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New Jersey Division of Youth and Family Services v. J.L.V. and J.M.B

January 9, 2012


On appeal from Superior Court of New Jersey, Chancery Division, Family Part, Essex County, Docket No. FG-07-18-10.

Per curiam.



Submitted December 12, 2011

Before Judges Grall and Alvarez.

In appeals that we have consolidated, the parents of A.V. contend that the trial court erred in terminating their respective parental rights. J.V. is A.V.'s father and J.B. is her mother. The law guardian and the Division of Youth and Family Services (Division) oppose the parents' appeals. We affirm, because the judgments are supported by evidence clearly and convincingly establishing that termination is in the best interest of A.V. as defined in N.J.S.A. 30:4C-15.1a. In re J.N.H., 172 N.J. 440, 471-72 (2002).

On June 1, 2008, J.V. and J.B. were arrested in Newark by a police officer who found heroin in their car. Their daughter A.V., who was then two-and-one-half-years-old, was with them.

J.B. admits that she attempted to swallow the heroin when the officer approached, and J.V. and J.B. later explained they had heroin because they were trying to get off methadone and thought it would help. Both had well-established histories of substance abuse, and J.V. acknowledged multiple incarcerations. Because the parents were taken into custody, the police contacted the Division, and the Division commenced this litigation by way of an order to show cause and complaint filed pursuant to N.J.S.A. 9:6-8.30 and N.J.S.A. 30:4C-12. At the parents' request, A.V. was placed with J.V.'s sister, S.V., who lives in Hackensack. During the first hearing, J.B. stipulated that A.V. was endangered on the night of the arrest.

At the time of their arrest, J.V., J.B. and A.V. were living with J.B.'s parents and son born of a prior relationship. J.B. had given her parents custody of her son in 2004.

The Division contacted the maternal grandparents soon after A.V. was placed with S.V. The grandparents said they had spoken to S.V. and had no concerns about A.V. being in her care. The maternal grandmother stated she and her husband felt A.V. was fine with S.V., and that they could not care for A.V. because her husband's health was not good and they already had responsibility for J.B.'s son. When the potential for termination of the parents' parental rights and A.V.'s adoption became clear later in the proceedings, the maternal grandparents asked to be considered as potential caregivers. The Division did not consider placement in their home an option because A.V.'s parents were living there at the time. Accordingly, A.V. remained in S.V.'s care between June 1, 2008 and November 17, 2010, the date on which the trial court determined that the termination of parental rights was in A.V.'s best interest.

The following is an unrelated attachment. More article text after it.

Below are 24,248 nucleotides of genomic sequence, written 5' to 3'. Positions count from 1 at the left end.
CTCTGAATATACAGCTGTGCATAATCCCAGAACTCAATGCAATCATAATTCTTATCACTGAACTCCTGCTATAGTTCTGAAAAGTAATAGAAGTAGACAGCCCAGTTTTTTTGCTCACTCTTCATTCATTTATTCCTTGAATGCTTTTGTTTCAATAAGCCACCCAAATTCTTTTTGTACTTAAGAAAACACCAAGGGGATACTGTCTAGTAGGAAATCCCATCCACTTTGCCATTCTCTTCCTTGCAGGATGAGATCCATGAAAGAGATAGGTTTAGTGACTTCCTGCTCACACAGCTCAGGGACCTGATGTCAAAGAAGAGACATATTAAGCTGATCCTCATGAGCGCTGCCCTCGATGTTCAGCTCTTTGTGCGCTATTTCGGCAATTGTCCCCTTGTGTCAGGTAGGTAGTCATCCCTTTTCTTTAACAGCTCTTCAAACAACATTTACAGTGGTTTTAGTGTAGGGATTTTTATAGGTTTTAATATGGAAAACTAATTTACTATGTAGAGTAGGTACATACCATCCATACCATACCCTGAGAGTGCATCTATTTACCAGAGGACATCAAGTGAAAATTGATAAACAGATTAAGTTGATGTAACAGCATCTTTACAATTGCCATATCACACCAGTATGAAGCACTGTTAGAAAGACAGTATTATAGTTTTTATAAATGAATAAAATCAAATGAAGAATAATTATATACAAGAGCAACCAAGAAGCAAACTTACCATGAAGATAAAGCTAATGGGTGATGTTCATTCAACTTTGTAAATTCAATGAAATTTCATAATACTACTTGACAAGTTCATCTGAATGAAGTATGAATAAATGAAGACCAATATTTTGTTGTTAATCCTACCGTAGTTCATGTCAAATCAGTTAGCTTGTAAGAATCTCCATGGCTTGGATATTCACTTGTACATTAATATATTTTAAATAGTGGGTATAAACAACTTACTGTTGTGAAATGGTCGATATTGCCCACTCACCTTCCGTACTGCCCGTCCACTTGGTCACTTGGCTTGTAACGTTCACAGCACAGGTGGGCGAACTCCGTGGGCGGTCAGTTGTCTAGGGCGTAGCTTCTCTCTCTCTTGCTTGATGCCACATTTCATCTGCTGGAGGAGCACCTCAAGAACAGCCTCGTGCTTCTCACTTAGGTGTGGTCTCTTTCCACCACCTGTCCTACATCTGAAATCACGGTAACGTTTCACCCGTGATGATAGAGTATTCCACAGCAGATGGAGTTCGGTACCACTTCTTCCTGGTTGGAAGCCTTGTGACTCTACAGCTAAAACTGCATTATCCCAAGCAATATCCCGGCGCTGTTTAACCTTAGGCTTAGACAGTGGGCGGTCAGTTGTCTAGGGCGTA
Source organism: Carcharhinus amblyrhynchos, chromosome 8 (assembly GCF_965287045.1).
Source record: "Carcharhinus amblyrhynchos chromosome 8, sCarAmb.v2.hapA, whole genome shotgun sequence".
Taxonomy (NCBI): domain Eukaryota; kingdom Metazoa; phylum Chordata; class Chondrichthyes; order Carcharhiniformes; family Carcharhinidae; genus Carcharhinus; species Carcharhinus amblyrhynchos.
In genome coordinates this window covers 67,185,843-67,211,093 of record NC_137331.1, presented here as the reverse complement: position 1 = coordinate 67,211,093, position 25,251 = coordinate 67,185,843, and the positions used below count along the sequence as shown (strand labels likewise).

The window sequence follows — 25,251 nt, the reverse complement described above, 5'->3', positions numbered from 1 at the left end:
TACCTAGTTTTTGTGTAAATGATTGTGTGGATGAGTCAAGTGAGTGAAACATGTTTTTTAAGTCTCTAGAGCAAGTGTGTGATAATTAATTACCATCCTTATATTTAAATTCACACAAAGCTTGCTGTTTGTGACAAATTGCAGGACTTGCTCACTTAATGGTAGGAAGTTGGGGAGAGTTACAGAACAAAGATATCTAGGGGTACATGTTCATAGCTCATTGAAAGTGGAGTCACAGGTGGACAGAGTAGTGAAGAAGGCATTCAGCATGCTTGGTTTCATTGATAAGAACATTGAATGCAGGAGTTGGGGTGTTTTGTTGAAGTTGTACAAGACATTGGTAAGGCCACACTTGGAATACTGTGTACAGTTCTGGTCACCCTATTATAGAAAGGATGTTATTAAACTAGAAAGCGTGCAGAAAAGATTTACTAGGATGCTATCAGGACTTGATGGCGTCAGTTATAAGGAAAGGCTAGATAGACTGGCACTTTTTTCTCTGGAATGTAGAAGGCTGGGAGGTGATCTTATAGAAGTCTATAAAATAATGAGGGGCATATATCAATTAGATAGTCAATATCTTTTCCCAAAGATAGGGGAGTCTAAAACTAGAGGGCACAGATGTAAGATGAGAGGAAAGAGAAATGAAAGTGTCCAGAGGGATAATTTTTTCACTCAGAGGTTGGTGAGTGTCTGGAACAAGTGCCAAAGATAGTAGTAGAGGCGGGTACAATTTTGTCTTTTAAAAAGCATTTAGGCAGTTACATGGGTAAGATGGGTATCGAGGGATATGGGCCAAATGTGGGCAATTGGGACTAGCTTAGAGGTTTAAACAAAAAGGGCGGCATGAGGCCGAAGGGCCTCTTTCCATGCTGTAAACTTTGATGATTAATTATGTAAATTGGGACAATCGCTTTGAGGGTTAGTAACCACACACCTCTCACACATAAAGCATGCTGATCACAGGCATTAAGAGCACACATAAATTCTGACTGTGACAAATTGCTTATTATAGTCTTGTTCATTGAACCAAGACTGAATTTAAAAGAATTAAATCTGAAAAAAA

During the early stages of the litigation, the Division's efforts to provide services for the parents were complicated by the parents' transient lifestyle and failure to maintain contact with the Division as they moved from place to place. Although both parents were placed on probation in New Jersey as a consequence of their arrest for possession of heroin, they lived in motels in New Jersey for less than a month after J.V.'s release from jail in early August, and then returned to the maternal grandparents' home in Pennsylvania. They had canceled a meeting with the Division and promised to reschedule; however, they did not tell the Division they had moved or call to reschedule the appointment to arrange services. They had not told S.V. about their move either.

The Division eventually reached A.V.'s parents at the home of the maternal grandparents. On October 22, the trial court entered an order that contemplated transfer of this case to Pennsylvania's courts and protective services agency, but J.B. and J.V. left Pennsylvania and returned to New Jersey after it was entered. By late February 2009, about nine months after A.V. had been removed from their care, they again returned to Pennsylvania to live with J.B.'s parents. At that time, J.B. was expecting another baby. Once again, the parents failed to advise the Division of their plans before leaving for Pennsylvania. Although the Division had scheduled parental evaluations and notified the parents, they did not keep the appointments. The parents first attended a meeting to arrange services on April 16, 2009, more than ten months after A.V. was removed from their care. By that time, the trial court had approved the Division's plan for termination of parental rights and A.V.'s adoption by S.V.

The plan for services to which the parents agreed required them to attend substance abuse treatment, undergo psychological assessments, visit A.V. weekly in S.V.'s home and cooperate with other services offered by the Division. The parents signed the agreement on April 20, 2009, and with the assistance of the Division they were enrolled in substance abuse programs in Pennsylvania that month. By May, the Division also arranged for parenting classes and evaluations in Pennsylvania.

In June, J.B. gave birth to her third child; the baby tested positive for methadone and another drug that had been prescribed for J.B. The parents' drug-treatment program included methadone therapy. In September, after a report on the parents' behavior in a parenting class, the Division arranged ...

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